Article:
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Spiders! Ants! Did that make you itchy? Here's why

Phil Noble / Reuters

WARNING: Reading the following post will make you itchy.

There probably aren’t any tiny ants feeling their way over your limbs and across the back of your neck right now. But wouldn’t you feel better scratching anyway?

Why is it that seeing, discussing, or even just thinking about creepy crawlers makes us feel itchy all over? It turns out the experts aren’t sure.

University of Pennsylvania neuroscientist Dr. Wenqin Luo places the blame for phantom itch on memories of an itchy past. Thinking about bugs, she explains, might prompt memories of previous experiences – “itchy associations.”

Why, then, doesn’t thinking about injuries prompt our bodies to feel phantom pains?

Dr. Luo offers the following theory: “Compared with itch, pain is a serious protective mechanism that triggers avoidance behavior. Thus, the threshold to trigger a pain sensation may be much higher than that of itch.”

Basically: If our brains registered pain (a danger) as easily as they do itch (an annoyance), our bodies would be sent into constant states of false alarm.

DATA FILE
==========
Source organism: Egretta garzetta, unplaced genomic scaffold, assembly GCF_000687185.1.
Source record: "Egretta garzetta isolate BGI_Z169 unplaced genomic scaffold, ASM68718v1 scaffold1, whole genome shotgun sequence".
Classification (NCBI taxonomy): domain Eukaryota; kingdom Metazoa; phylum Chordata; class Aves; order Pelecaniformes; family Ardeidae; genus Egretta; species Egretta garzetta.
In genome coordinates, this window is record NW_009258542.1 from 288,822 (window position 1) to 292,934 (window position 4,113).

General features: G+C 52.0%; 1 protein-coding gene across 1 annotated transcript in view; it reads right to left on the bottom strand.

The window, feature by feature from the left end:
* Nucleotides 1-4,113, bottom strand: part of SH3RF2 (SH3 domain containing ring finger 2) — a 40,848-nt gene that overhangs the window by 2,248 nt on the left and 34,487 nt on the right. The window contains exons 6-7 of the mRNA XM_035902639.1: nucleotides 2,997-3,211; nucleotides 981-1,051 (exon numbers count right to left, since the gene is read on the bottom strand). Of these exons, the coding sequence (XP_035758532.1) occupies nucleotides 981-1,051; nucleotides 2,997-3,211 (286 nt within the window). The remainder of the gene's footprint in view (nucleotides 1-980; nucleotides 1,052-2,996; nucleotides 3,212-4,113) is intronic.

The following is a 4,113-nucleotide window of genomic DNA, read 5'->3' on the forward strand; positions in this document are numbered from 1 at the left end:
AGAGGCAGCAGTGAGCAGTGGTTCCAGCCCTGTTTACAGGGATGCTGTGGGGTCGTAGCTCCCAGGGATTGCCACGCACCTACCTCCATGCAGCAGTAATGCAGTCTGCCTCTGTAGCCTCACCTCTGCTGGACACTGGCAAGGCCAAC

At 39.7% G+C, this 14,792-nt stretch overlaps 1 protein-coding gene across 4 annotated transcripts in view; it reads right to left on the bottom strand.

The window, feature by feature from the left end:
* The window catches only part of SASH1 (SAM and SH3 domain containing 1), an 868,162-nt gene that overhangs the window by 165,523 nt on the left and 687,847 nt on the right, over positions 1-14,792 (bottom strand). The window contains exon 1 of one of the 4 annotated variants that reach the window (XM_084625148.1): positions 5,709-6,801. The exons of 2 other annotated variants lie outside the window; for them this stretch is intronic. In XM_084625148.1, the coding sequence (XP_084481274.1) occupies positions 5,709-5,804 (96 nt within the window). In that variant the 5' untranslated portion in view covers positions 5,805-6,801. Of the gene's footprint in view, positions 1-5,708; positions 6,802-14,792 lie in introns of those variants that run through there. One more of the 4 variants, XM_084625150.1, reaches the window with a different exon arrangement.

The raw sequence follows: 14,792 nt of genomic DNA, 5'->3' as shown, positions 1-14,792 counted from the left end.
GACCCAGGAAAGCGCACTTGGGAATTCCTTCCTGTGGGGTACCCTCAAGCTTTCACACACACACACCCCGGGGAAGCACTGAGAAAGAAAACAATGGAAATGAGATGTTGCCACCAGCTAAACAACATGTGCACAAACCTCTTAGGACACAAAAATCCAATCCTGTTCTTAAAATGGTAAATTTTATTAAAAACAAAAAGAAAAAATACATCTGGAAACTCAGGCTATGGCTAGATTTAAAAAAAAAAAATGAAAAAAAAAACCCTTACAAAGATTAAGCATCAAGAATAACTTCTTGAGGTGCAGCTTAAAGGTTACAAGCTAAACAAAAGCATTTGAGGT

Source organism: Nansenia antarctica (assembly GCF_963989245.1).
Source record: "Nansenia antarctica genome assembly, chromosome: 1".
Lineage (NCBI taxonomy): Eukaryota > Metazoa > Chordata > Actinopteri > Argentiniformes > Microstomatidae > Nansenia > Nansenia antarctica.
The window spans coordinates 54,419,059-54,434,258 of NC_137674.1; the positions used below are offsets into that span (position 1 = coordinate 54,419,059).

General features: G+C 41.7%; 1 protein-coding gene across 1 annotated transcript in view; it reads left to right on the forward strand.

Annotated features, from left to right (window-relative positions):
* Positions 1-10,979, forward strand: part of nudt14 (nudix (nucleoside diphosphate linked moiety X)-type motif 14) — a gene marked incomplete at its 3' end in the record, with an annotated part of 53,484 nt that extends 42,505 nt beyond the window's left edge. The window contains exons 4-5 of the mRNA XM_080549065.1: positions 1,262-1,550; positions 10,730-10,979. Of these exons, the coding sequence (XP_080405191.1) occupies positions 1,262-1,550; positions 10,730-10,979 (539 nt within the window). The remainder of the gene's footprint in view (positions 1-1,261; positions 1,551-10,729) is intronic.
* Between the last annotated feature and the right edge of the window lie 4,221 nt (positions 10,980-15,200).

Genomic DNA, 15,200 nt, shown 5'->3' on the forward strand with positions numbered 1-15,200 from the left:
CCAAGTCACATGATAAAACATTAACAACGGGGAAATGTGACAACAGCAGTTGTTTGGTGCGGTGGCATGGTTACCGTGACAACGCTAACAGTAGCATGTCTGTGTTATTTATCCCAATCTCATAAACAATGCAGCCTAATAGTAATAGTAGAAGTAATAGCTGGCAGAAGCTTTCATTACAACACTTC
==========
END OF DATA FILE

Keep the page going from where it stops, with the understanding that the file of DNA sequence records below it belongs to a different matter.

Dr. Glenn J. Giesler, Jr., a neuroscientist from the University of Minnesota offers a slightly different guess as to the phantom itch culprit: Maybe our skin always experiences the tiny sensations capable of causing light itch – but we only notice them when we’ve already got itch (or its creepy crawly causes) on the brain.

“It is amazing to me how easy it is to induce itch in others,” says Giesler. “Whenever I give a talk on the topic, I am amused at the percentage of people in the audience who start scratching.”

“Perhaps,” he guesses, “the threshold for sensation of itch is lowered by thinking about it.”

Dr. Gil Yosipovitch is a professor of dermatology at Wake Forest Baptist Medical Center in North Carolina. He’s also the founder of the International Forum for the Study of Itch.

He explains that a related phantom itching phenomenon, “contagious itch” (that is: itch felt not because of a physical stimulus, but because we see another person scratching), is a behavioral response similar to contagious yawning. Both are our bodies’ way of subconsciously expressing empathy and compassion for our fellow humans.

In fact, Yosipovitch says, sympathy scratching spans species – primates exhibit it too.

So, after all that, are we any closer to solving the mystery of the phantom itch?

Please. We’ve barely scratched the surface.